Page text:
Phillys Famous Cheese Steak

Photo by Sasha ContrerasYou've seen one Philly cheese steak joint, you've seen them all—the sports jerseys, Independence Hall pictures, televisions and occasional Villanova sweat-shirt. The great local exception is Philly's Famous Cheese Steak, a Tustin eatery that's smaller than most corporate waiting areas and squeezes in only a couple of tables, a real-estate-guide rack and a counter within its walls. Still, Philly's has an epic quality to it, one that extends beyond the massive cheese steaks.

There are the walls.

Upon them are taped dozens of pictures and brief biographies of noted Philadelphians both expected—Bill Cosby, Stylistics producer Thom Bell—and not—Man Ray, Edgar Allen Poe, Kevin frickin' Bacon? Sure, most lunchtime stragglers ignore the wall-to-wall encyclopedia in favor of the cheese steaks. And they also bypass a condiment buffet swimming with pepperoncini, pickles and pickled bell peppers because Philly's Famous' namesake needs no accruements, loaded as it is with succulent mushrooms and bell peppers, onions grilled to the point of liquefaction, finely sliced beef, all on a cuddly Italian roll. Oh, and the cheese.

Though smaller than the monsters hawked at Jon's Philly Grille in Anaheim or Costa Mesa's Frank's Philadelphia, Philly's Famous' edible U-boat surpasses the two in the most crucial cheese-steak factor: the cheese. It overwhelms your senses like a good cheese should, like the best quesadillas: sharp, comforting, gooey. The cheesy cheese choice marries Cheez Whiz, American white and provolone into a tasty, wonderful triad, each fromage strong and distinct. And despite the dairy onslaught, the beef's savor doesn't wilt, remaining juicy like the finest shawermas.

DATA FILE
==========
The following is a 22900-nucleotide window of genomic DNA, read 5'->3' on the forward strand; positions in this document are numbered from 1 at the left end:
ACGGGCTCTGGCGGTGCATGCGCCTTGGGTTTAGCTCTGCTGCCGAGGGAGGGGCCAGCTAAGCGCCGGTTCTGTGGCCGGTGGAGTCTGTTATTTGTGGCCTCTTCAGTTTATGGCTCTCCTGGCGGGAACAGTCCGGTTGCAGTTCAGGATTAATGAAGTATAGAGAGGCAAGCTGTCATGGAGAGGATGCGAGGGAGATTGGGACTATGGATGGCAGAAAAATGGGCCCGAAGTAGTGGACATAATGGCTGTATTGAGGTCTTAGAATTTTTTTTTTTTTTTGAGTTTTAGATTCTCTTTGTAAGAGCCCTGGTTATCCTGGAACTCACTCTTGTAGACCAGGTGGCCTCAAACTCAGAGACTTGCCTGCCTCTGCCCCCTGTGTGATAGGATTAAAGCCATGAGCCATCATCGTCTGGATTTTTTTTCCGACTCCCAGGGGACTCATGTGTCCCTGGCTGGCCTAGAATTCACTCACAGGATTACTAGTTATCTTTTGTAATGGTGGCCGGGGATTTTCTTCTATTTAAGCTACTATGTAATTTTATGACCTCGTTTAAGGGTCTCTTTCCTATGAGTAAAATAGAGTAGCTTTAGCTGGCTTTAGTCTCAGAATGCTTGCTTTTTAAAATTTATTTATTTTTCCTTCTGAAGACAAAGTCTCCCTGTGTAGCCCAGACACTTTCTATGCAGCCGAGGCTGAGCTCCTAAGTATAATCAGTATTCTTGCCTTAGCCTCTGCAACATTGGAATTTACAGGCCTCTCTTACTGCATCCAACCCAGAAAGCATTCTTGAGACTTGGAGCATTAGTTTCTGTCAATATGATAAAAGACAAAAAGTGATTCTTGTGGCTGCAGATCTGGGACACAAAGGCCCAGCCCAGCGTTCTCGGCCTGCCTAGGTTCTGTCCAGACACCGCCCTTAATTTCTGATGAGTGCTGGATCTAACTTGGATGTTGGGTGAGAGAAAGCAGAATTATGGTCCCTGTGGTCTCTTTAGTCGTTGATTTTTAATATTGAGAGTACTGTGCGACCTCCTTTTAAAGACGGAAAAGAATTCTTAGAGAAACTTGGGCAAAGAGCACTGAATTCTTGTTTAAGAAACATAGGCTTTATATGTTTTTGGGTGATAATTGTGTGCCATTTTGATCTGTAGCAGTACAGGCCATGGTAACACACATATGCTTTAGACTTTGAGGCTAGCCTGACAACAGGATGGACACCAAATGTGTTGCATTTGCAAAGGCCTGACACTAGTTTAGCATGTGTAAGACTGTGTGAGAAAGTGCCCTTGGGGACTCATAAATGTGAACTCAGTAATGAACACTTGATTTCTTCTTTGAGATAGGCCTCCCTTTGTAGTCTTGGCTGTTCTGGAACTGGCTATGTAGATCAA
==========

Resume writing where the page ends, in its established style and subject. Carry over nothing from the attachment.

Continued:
The chicken cheese steak is also exemplary, but the marriage of chicken and cheese might not suit most palates—the taste is like turned milk . . . speaking of which, did you know that General George McClellan, Alexander Haig and Margaret Mead were from Philly? Did I mention Kevin Bacon? Makes sense.

Other items on the menu at Philly's Famous also beckon: cold hoagies with four types of salamis, a sticky steak bowl that's more cow than steer, and packets of Tastykake pastries, the Philadelphia bakery that's as much a culinary institution as Pat's King of Steaks.

So, while museums might be fun, concentrate on the food at Philly's Famous. Still, as you chomp away, it's rather delightful to read the writing on the wall and discover obvious and obscure Philadelphians. Wilt Chamberlain? Sure. John Coltrane? Cool. Will Smith . . . Hey, where's Kevin Bacon?

648 E. First St., Tustin, (714) 505-6067. GA*******@OC******.COM

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